So I’m free to enjoy the people, events and the books – there are lots of them at London Book Fair (April 7- 9th 2014; http://www.londonbookfair.co.uk).
LBF may be a trade fair but as the years have passed, it’s become an excellent book-lovers gathering. I meet colleagues from all over the world, as well as those indefatigable folk from the UK who publish, translate and promote international literature. And I get to chair a refreshingly broad range of events, anything from digital publishing to translation panels to Chinese fiction or Russian biography.
Every year at LBF I also chair the EU’s literary calling-card-event, the ‘European Union Prize for Literature’ (www.euprizeliterature.eu). The EUPL is an annual prize for ‘emerging authors’ in 37 countries across the whole of the EU. Actually many of the authors have already ‘emerged’ ‘back home’, but not in translation. The winning books are selected by a national jury, in the original language, with the goal of helping the author get translated and recognized internationally (the Holy Grails!). The EUPL was launched in 2008 (are you still keeping up?!), is coordinated by the European Booksellers Federation, the European Writers’ Council and the Federation of European Publishers. It is awarded in rotating batches of 11-12 EU countries every 3 years (now YOU do the maths!). Yes, it’s a bureaucratic nightmare and an odd prize but it’s beginning to work. My role is tiny – to make these new voices of European literature heard in the UK – but it’s important and I feel strongly about it. This year at LBF I’m presenting 3 wonderful EUPL winners, all women:
MARICA BODROŽIĆ from Germany; IOANA PÂRVULESCU from Romania and KATRI LIPSON from Finland.
I met them first at the glittery EUPL prize-giving bash in Brussels in November 2013:
Katri was clutching her novel Jäätelökauppias (‘The Ice Cream Man’) and Ioana (author of Viaţa începe vineri, ‘Life Begins on Friday’) was in a lift. We discussed the Romanian revolution and bonded immediately– she was in it and I reported on it! Then I met Marica in a hotel lobby, in a typical Brussels linguistic-soup-situation. She seemed to be speaking French, German, English and Spanish simultaneously (she speaks them all, I discovered – including Croatian) so I plucked out my personal favourite, German. After all, she won the prize for her German novel Kirschholz und Alte Gefühle (‘A Cherrywood Table’).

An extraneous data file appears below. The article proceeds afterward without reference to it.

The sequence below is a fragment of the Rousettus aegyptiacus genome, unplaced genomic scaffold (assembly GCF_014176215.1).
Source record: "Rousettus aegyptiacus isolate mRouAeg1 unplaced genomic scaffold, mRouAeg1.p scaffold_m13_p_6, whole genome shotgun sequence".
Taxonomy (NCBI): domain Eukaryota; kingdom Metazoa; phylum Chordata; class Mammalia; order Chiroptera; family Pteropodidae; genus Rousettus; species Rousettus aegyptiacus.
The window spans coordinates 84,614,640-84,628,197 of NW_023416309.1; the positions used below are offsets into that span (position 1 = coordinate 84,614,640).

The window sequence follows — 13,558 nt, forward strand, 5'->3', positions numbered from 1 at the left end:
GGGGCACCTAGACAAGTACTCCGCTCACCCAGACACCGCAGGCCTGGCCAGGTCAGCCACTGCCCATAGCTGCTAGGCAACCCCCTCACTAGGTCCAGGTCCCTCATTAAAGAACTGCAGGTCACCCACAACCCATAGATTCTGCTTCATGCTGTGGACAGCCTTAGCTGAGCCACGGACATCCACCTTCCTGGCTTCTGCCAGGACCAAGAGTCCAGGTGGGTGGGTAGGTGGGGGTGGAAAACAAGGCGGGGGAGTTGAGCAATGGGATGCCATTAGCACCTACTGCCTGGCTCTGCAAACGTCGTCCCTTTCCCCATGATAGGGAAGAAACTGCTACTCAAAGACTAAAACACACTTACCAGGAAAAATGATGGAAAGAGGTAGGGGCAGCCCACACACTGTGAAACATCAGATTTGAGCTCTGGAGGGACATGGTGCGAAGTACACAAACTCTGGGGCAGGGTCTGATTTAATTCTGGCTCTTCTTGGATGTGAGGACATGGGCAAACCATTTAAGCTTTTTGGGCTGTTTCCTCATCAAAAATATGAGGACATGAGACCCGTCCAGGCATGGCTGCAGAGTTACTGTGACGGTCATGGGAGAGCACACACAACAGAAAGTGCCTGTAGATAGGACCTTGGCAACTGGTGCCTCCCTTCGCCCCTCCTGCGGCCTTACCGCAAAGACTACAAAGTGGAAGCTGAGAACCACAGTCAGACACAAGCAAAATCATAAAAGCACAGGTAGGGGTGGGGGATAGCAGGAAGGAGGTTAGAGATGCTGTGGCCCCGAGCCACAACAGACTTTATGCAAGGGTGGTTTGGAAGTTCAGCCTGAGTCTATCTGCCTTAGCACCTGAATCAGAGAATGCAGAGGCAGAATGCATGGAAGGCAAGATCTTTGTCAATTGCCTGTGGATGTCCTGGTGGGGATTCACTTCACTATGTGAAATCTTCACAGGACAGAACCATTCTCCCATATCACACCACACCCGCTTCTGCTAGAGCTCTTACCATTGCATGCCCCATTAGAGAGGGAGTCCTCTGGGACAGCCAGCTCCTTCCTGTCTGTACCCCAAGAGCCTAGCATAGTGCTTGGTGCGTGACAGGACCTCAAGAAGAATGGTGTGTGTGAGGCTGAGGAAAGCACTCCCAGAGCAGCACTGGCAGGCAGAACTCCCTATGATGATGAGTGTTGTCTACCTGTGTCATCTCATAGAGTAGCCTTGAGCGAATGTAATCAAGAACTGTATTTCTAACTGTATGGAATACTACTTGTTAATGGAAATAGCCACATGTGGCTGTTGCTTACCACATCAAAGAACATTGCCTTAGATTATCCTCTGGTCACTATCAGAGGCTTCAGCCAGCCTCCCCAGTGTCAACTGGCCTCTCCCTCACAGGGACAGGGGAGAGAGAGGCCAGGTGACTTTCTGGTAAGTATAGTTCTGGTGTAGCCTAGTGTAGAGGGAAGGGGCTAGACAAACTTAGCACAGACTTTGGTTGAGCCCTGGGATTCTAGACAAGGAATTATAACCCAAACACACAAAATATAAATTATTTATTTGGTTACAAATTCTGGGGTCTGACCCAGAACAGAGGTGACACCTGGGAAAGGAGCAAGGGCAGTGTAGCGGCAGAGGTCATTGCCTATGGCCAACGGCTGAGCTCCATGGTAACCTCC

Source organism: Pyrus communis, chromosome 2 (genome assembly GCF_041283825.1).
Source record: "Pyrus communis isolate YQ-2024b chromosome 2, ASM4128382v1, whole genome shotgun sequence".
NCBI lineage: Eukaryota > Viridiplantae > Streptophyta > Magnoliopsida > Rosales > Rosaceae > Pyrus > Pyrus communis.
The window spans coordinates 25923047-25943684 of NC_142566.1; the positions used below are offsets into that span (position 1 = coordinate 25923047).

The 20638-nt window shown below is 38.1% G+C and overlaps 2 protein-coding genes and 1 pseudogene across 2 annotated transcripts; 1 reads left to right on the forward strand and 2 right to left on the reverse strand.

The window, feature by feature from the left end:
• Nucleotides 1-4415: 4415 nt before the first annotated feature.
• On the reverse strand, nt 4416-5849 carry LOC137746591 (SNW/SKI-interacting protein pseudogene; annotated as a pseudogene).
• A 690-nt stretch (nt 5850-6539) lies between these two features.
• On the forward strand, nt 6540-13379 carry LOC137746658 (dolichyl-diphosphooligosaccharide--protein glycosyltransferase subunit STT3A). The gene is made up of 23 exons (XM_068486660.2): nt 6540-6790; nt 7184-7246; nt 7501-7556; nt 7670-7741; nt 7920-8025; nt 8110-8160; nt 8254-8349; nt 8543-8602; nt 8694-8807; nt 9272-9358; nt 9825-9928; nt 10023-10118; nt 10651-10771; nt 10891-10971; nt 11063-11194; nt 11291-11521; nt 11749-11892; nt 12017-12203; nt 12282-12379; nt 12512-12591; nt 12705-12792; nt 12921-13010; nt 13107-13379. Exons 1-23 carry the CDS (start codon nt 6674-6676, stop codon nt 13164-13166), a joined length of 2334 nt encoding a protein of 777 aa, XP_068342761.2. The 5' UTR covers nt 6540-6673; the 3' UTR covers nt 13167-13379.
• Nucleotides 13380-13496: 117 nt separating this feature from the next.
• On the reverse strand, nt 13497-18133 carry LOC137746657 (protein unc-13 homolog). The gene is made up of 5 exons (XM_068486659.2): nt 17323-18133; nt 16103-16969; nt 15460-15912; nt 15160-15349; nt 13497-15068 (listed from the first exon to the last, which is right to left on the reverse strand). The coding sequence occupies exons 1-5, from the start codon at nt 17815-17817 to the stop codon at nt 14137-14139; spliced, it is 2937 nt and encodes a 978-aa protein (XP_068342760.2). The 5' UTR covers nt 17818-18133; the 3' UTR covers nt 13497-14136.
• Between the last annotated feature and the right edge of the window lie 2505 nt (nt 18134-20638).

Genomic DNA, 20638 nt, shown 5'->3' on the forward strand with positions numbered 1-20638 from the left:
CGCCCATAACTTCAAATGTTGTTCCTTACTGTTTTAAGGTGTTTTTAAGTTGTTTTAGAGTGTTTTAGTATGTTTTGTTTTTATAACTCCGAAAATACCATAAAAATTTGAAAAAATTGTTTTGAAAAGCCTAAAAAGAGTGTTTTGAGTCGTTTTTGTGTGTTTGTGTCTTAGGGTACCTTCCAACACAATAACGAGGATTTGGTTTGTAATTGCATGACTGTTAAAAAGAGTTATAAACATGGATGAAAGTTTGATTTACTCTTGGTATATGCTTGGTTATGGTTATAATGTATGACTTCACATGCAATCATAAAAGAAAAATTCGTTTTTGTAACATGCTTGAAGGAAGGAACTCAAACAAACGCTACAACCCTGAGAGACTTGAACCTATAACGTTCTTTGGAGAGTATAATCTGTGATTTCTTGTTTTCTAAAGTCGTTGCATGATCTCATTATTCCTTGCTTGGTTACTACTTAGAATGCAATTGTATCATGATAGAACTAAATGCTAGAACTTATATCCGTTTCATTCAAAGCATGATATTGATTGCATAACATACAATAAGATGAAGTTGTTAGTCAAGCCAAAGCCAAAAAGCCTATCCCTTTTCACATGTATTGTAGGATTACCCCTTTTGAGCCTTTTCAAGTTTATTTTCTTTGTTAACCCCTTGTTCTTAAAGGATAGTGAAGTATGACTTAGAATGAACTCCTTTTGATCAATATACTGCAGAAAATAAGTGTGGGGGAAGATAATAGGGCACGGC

I’m confused, I said: Where are you actually from Marica?
‘I was born in Croatia, former Yugoslavia’ she answered. ‘I moved to Germany aged 10 so German is my “second mother tongue” and literary language. It’s not a hard, difficult language as people think but deep, beautiful and lyrical. It allows free expression and great invention.’ She smiled: ‘I need all my different languages to be myself. I’d be poorer without them.’
Kirschholz travels many lands, languages and cultures. The novel’s narrator Arjeta had to leave her Mediterranean home in Yugoslavia because of the civil war. It’s about memory, love and friendship, where having one nationality and one passport doesn’t count. Arjeta’s world is not defined by having one language or culture.
Marica wrote about what she knows, her ‘plural, übernational life: ‘I come from Yugoslavia. It was a multicultural region with several languages, religions and cultures.’
And she praises the EUPL as a prize for what she prizes in life: ‘I find it comforting.’
Marica, Katri and Ioana are all perfect international literary calling cards and I look forward to our EUPL Reunion at London Book Fair.